A psychologist demonstrates what he’s learned about intrinsic motivation and transformative learning.
During Wlodkowski’s (co-author: Enhancing Adult Motivation to Learn, 2017, etc.) long career in academia, he’s had an interest in intrinsic motivation, which he defines as “when people act or respond for the satisfaction inherent in the behavior itself.” He uses stories from his own life to show how this concept influenced his own career. For example, his Aunt Ann lived with his family when he was young; she was the only one of her 11 siblings to leave home, and he found that he wanted to live a similarly interesting life. He says that her example inspired him to take a satisfying professional risk by accepting a position as human relations specialist for the Milwaukee Public Schools during their effort to desegregate. The author also stresses the importance of professional mentorship; he tells of how he invited his ancient history professor out for coffee one day, which led to a lifelong friendship. Throughout the book, he refers to their relationship and how it influenced his later career decisions. These frequent references clearly demonstrate the profound effect that the elder man had on his life, and successfully show the value of having a mentor. In the 1980s, his mother’s death made him realize that few formal learning opportunities were available to working women as they aged. This drove him to study what motivated adult learners; he went on to speak at adult education conferences and publish books on the topic. The bulk of this book consists of the author’s life story, told in chronological order, which flows well with the various lessons throughout. Because the author includes many personal anecdotes from his years in Detroit and the broader Midwest, this book will especially appeal to readers with connections to these areas. However, Wlodkowski’s expertise in such a specialized field may appeal to a somewhat narrower audience. At the end, he includes methods for teaching intrinsic motivation and transformation theory to adult learners via memoir writing and storytelling.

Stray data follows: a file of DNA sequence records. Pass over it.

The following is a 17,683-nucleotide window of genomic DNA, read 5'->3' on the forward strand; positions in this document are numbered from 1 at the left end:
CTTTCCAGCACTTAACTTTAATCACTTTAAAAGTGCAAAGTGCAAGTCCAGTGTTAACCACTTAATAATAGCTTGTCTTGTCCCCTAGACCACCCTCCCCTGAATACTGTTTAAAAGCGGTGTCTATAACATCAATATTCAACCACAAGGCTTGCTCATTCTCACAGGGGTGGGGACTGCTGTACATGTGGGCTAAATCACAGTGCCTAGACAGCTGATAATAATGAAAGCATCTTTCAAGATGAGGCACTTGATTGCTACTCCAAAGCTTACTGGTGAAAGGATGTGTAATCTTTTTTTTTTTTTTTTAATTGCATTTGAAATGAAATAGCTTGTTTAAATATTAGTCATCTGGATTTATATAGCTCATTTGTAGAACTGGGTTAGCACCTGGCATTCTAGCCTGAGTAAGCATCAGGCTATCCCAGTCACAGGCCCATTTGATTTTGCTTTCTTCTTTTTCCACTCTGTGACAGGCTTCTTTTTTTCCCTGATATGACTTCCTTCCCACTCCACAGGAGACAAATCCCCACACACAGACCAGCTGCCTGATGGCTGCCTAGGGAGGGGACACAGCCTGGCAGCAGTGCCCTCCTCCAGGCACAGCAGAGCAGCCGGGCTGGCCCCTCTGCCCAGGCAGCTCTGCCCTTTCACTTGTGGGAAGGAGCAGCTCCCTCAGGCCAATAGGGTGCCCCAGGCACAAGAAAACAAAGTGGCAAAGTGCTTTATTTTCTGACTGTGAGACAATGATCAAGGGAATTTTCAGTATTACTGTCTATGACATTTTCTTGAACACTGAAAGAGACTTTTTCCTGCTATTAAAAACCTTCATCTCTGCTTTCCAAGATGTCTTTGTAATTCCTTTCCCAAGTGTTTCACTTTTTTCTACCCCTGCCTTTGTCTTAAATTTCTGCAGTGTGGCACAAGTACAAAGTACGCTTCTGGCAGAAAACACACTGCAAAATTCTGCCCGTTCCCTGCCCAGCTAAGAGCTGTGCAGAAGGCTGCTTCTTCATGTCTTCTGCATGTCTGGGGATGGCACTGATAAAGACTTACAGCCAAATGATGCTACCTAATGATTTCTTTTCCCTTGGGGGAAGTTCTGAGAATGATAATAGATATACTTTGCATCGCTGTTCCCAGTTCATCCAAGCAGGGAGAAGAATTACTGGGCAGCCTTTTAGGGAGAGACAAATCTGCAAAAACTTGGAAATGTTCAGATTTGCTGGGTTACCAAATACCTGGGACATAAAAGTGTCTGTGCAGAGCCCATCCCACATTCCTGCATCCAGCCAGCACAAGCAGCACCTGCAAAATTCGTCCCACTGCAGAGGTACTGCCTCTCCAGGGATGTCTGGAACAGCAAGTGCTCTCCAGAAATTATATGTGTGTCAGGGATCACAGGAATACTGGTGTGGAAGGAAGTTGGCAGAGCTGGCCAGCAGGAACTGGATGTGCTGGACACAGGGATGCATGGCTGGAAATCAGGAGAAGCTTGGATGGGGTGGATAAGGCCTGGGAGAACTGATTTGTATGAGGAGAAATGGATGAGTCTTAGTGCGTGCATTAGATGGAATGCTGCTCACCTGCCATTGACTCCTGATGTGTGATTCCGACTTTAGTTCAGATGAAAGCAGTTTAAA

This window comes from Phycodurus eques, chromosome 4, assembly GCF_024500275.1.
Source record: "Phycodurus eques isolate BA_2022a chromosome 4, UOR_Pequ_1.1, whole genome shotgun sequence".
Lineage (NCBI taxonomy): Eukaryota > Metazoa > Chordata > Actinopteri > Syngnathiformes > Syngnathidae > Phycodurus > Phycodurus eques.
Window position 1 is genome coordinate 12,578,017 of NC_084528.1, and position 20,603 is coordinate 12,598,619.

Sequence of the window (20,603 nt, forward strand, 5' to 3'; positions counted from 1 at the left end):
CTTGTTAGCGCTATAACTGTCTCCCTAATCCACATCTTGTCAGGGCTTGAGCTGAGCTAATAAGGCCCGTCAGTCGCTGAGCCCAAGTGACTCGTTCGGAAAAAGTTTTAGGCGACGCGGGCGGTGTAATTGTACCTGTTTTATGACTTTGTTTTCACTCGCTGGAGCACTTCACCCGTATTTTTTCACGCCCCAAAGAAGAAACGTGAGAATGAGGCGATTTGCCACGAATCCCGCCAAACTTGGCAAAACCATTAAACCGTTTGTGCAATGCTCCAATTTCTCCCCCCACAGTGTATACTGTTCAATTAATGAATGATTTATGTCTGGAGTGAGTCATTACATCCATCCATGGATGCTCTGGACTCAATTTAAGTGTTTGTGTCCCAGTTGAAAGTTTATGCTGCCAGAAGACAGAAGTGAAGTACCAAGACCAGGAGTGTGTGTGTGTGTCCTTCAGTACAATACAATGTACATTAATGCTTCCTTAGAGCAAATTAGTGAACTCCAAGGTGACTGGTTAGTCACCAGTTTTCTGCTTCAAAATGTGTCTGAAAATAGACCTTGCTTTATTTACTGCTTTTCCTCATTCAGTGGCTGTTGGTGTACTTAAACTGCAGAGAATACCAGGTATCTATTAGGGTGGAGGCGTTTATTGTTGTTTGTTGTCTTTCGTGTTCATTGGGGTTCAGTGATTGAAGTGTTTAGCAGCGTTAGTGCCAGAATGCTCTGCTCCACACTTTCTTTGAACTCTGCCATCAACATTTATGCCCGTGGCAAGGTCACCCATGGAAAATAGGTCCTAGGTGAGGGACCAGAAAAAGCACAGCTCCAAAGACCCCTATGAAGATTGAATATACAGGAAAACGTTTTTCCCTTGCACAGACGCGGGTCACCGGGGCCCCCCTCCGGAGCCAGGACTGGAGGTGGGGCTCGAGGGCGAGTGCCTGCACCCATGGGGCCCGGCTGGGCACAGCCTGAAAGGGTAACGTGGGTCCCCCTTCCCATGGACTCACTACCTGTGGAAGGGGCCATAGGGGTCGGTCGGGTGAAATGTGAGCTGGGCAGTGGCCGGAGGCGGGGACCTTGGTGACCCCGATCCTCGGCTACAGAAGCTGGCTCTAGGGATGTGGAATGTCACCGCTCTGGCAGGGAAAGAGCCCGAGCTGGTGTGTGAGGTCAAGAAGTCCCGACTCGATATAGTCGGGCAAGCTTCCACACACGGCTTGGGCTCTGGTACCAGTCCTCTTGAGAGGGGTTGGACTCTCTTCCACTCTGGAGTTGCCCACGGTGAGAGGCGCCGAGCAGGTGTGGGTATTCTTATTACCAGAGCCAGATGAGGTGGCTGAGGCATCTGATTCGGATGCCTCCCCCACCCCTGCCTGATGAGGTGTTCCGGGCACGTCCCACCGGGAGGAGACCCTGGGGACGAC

This book will primarily interest adult educators, but it’s also a worthwhile read for anyone interested in education history.